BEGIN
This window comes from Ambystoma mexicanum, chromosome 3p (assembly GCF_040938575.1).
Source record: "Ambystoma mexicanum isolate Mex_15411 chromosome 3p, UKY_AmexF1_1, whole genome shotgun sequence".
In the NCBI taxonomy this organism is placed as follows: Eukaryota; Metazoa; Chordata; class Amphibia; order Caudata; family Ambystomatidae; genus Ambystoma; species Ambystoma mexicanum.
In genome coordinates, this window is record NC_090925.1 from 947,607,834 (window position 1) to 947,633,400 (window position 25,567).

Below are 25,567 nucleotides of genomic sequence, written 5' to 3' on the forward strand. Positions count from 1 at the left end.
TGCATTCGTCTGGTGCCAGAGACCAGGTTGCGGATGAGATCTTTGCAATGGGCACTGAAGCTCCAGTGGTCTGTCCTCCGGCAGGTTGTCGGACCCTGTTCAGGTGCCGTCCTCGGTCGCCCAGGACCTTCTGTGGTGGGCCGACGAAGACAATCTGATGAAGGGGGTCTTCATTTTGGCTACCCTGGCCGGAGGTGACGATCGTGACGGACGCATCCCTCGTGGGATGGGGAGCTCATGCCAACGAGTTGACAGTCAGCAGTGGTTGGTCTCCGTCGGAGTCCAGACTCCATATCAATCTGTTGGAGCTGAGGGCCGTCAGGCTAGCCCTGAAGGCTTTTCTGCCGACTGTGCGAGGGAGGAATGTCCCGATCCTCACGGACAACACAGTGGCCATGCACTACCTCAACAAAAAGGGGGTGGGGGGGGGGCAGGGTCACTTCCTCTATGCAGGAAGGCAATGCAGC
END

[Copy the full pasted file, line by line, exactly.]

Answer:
This window comes from Ambystoma mexicanum, chromosome 3p (assembly GCF_040938575.1).
Source record: "Ambystoma mexicanum isolate Mex_15411 chromosome 3p, UKY_AmexF1_1, whole genome shotgun sequence".
In the NCBI taxonomy this organism is placed as follows: Eukaryota; Metazoa; Chordata; class Amphibia; order Caudata; family Ambystomatidae; genus Ambystoma; species Ambystoma mexicanum.
In genome coordinates, this window is record NC_090925.1 from 947,607,834 (window position 1) to 947,633,400 (window position 25,567).

Below are 25,567 nucleotides of genomic sequence, written 5' to 3' on the forward strand. Positions count from 1 at the left end.
TGCATTCGTCTGGTGCCAGAGACCAGGTTGCGGATGAGATCTTTGCAATGGGCACTGAAGCTCCAGTGGTCTGTCCTCCGGCAGGTTGTCGGACCCTGTTCAGGTGCCGTCCTCGGTCGCCCAGGACCTTCTGTGGTGGGCCGACGAAGACAATCTGATGAAGGGGGTCTTCATTTTGGCTACCCTGGCCGGAGGTGACGATCGTGACGGACGCATCCCTCGTGGGATGGGGAGCTCATGCCAACGAGTTGACAGTCAGCAGTGGTTGGTCTCCGTCGGAGTCCAGACTCCATATCAATCTGTTGGAGCTGAGGGCCGTCAGGCTAGCCCTGAAGGCTTTTCTGCCGACTGTGCGAGGGAGGAATGTCCCGATCCTCACGGACAACACAGTGGCCATGCACTACCTCAACAAAAAGGGGGTGGGGGGGGGGCAGGGTCACTTCCTCTATGCAGGAAGGCAATGCAGC